As evening descends on the remote village of Rudrapur in West Bengal’s North 24 Parganas district, fear grips the household of a local schoolteacher. He lives across the street from the house of Kaustav Dey (name changed), the 17-year-old whose Facebook page depicting an obscene cartoon denigrating an Islamic place of worship triggered communal clashes and spread to the nearby town of Baduria.
“For my family, it was like being in the epicentre of the violence,” he tells Outlook. Just inches away from his yard, on the front lawn of the Dey residence, a huge mob had gathered on the afternoon of July 3, the day after the Facebook post appeared. “They were calling out for him, asking him to come out,” he says. “Soon, we heard the sound of bombs exploding. Then we saw fire. They had begun to burn down houses owned by our community.... Would they enter our home and attack us? We feared for our lives. We feared for the honour of our women. The mob was unpredictable.... We left everything behind and just slipped away silently through a side door hidden from view because of large trees, even as the rampage continued.”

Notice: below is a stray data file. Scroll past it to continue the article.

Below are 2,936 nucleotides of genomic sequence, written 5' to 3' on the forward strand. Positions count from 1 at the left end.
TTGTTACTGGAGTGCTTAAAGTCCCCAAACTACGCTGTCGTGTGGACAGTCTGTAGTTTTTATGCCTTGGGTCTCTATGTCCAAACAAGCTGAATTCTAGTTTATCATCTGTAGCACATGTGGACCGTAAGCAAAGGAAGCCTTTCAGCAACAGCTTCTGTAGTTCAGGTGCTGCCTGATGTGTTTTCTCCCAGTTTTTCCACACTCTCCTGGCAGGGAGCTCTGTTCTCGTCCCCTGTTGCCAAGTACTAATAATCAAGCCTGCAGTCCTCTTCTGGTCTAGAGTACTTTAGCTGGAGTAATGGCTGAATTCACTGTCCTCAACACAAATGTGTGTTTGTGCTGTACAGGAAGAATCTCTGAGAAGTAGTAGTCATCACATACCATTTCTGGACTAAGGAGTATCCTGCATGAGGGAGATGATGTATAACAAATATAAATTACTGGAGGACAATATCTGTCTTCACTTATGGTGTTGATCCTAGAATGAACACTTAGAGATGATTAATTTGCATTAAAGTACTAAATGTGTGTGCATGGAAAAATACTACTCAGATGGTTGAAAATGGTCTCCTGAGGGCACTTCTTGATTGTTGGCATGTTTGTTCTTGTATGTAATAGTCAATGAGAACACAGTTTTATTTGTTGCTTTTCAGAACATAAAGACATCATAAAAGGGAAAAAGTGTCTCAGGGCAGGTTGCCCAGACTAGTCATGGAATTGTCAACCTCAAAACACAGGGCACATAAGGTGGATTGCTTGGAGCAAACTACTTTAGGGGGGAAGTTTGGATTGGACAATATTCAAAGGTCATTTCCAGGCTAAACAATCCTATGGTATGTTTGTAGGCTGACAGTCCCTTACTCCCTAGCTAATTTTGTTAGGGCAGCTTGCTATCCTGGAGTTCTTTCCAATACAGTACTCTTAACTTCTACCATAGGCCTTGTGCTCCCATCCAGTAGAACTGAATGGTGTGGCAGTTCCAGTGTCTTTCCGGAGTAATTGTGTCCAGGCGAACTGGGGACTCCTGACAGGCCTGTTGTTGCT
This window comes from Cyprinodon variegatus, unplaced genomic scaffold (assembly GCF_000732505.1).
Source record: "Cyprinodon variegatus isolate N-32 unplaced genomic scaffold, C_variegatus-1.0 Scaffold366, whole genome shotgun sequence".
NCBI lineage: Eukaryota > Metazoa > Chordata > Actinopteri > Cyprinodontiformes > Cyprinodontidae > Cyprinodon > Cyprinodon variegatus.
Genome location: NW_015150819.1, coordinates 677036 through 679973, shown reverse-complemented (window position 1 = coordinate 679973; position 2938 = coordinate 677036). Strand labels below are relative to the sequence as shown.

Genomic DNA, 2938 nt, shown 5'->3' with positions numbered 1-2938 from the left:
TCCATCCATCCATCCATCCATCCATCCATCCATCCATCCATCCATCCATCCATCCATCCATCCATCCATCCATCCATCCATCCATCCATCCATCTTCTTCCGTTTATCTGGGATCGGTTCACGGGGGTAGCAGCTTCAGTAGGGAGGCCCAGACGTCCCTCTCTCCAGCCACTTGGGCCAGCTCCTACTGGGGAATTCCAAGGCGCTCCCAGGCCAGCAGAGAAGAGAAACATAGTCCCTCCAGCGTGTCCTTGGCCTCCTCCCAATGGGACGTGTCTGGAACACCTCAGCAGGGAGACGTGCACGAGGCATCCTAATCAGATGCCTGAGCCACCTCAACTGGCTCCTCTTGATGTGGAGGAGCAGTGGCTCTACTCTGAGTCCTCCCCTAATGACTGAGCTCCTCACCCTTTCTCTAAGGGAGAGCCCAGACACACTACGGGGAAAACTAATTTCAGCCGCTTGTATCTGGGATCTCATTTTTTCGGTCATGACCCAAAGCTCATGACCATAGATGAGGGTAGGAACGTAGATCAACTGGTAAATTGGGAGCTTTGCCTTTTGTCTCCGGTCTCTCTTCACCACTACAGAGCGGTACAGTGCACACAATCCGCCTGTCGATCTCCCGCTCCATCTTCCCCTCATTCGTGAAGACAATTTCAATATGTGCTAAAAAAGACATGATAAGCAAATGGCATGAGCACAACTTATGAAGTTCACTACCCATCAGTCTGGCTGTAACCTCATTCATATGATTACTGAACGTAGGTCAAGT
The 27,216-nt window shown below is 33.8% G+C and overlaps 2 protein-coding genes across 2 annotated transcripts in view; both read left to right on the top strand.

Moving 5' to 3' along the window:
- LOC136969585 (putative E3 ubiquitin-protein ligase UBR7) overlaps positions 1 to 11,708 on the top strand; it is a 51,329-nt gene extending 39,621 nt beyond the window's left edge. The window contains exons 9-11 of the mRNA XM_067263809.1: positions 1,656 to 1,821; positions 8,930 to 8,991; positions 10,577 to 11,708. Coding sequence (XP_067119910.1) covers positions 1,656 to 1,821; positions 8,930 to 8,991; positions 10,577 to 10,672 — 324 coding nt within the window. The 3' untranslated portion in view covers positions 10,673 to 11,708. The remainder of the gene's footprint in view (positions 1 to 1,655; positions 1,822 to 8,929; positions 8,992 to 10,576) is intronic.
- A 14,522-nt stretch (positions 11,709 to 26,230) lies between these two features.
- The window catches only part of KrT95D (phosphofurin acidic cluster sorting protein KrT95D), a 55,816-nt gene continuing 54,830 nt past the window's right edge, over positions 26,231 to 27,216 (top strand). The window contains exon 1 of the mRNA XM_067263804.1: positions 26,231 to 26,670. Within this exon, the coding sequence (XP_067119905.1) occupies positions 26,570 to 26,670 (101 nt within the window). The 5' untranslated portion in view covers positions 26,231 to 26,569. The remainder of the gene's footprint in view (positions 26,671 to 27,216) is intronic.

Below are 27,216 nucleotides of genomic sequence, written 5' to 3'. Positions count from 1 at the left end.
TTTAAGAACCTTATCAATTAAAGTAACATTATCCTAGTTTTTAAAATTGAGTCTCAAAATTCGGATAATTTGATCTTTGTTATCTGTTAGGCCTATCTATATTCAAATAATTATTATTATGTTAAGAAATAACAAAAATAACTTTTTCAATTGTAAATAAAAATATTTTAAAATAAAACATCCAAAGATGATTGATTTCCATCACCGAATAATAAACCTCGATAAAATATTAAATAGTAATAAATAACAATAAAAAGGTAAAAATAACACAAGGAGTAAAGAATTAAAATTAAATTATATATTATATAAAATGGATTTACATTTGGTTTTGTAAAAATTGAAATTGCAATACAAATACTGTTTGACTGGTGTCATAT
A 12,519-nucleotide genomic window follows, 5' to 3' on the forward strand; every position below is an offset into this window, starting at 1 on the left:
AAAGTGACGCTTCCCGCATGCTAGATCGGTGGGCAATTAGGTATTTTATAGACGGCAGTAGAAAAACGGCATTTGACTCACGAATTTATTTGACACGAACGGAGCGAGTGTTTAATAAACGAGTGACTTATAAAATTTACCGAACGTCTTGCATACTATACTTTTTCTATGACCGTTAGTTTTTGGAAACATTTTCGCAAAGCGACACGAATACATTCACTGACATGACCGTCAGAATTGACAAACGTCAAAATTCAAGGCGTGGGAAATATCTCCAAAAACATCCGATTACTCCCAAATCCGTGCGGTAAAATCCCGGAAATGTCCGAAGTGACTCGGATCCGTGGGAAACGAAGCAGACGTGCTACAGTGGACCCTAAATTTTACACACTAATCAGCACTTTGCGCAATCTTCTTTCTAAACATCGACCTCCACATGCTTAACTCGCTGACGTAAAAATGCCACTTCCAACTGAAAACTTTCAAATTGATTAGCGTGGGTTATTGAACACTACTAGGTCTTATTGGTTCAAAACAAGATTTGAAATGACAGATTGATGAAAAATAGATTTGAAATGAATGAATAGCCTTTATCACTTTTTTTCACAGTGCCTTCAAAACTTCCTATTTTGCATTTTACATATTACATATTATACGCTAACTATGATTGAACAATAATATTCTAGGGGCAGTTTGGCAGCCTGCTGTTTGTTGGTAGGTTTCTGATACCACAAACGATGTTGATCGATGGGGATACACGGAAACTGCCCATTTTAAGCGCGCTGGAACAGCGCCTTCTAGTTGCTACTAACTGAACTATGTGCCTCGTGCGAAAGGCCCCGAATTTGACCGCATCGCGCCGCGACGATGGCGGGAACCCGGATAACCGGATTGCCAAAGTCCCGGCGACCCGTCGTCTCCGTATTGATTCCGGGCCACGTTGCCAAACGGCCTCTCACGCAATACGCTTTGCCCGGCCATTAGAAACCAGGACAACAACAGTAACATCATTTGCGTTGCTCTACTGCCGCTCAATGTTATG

Returning only after the administration declared a curfew and sent in police and paramilitary forces, the schoolteacher and his family, who had stayed with relatives during the time that the riot raged, say that they “live in constant terror”. He speaks as the first flares of the fire, after consuming Baduria and Basirhat, had spent itself, and then were fanned again by the allegedly ‘selective’ arrests of ‘rioters’ by the police, prompting enraged charges of Trinamool ‘appeasement’. That too has run its course, aided by effective policing, the spread of persuasive messages of amity on Facebook, and a muscular show of force on the ground by secular-minded citizenry. Yet, the fear lingers, if only mixed with the bitter aftertaste of violence.
For a nation that is inured through cliched newspaper headlines and flashy television broadcasts to its citizens, especially in strife-torn areas, it is perhaps difficult to fathom the depth of this man’s elemental fear.
The teacher is only too willing to put it in perspective: “Imagine living in the knowledge that at any time, mobs armed with weapons can break into your house,” he says. Pointing out the vulnerability of religious ‘minorities’ in the area, he adds, “We live in a secluded spot and only six or seven houses belong to our community. There is no police station close by. Since the violence, police and paramilitary are patrolling during the day. But with nightfall, we are on our own.” In a mark of extreme fear, he refuses to reveal his name or the number of members in his family. And he is not alone.